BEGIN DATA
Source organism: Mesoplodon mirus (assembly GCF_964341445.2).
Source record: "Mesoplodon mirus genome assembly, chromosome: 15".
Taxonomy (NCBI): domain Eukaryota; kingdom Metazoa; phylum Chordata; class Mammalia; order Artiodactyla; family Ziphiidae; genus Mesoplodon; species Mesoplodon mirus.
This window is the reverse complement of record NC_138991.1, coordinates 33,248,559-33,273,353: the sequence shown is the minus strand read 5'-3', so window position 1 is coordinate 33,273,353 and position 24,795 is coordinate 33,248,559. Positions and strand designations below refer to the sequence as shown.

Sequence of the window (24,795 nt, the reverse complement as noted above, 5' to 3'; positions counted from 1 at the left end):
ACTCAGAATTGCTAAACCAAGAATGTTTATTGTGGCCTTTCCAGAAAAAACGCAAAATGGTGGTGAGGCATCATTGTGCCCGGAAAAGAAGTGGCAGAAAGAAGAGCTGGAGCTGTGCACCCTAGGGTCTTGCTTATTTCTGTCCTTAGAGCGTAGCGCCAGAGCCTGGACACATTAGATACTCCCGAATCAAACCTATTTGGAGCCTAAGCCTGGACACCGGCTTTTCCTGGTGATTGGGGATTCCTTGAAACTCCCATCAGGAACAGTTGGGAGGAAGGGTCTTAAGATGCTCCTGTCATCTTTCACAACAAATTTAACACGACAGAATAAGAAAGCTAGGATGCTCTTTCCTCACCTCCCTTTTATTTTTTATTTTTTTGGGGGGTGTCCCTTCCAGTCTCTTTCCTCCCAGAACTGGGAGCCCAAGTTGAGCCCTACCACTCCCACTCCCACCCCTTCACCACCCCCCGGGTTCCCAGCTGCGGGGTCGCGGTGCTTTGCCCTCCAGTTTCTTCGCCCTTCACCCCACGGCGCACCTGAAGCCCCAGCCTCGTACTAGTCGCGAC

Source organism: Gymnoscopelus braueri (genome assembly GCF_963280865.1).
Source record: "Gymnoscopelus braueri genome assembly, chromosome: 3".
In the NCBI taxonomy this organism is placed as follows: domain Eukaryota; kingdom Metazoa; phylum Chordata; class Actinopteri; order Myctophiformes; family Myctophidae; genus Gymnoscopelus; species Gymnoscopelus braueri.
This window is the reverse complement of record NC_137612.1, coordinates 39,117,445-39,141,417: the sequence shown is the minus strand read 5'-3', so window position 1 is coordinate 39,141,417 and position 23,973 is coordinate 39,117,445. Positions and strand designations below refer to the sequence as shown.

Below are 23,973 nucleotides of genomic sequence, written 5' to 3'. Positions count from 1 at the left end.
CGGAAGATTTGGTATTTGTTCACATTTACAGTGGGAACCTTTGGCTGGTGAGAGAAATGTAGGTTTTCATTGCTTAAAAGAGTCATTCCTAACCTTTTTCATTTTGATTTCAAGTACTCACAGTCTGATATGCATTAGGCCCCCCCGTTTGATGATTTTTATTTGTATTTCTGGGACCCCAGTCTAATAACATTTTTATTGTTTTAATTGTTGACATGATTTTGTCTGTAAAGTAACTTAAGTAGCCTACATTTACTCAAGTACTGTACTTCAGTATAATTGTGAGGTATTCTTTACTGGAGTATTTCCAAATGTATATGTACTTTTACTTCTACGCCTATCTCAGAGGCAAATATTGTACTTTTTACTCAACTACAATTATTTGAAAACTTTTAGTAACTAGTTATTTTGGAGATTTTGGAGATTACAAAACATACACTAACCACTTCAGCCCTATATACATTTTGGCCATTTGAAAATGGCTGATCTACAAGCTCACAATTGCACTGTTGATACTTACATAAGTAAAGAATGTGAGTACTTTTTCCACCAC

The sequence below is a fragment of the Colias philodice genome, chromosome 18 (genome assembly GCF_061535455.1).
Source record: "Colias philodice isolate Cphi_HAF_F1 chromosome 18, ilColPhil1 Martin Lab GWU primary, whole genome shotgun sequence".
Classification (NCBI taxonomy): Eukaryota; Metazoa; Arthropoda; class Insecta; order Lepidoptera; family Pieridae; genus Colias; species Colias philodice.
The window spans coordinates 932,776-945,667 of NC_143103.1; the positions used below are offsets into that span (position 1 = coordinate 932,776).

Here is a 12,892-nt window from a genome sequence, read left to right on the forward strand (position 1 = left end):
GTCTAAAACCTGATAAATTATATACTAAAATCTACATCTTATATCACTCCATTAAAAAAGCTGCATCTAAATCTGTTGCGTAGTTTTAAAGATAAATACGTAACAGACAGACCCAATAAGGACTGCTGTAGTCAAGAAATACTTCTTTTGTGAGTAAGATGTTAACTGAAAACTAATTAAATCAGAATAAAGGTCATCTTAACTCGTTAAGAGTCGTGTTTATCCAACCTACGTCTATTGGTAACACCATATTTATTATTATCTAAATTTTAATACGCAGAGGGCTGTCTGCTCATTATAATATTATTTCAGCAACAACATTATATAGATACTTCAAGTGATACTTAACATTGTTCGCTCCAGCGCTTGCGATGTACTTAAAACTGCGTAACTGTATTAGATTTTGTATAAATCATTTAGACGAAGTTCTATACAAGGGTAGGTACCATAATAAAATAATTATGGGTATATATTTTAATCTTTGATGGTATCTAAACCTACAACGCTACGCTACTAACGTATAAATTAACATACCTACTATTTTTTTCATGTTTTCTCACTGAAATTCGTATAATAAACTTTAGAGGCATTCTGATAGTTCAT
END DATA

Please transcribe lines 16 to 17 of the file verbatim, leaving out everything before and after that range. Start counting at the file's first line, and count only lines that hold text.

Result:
The window spans coordinates 932,776-945,667 of NC_143103.1; the positions used below are offsets into that span (position 1 = coordinate 932,776).

Here is a 12,892-nt window from a genome sequence, read left to right on the forward strand (position 1 = left end):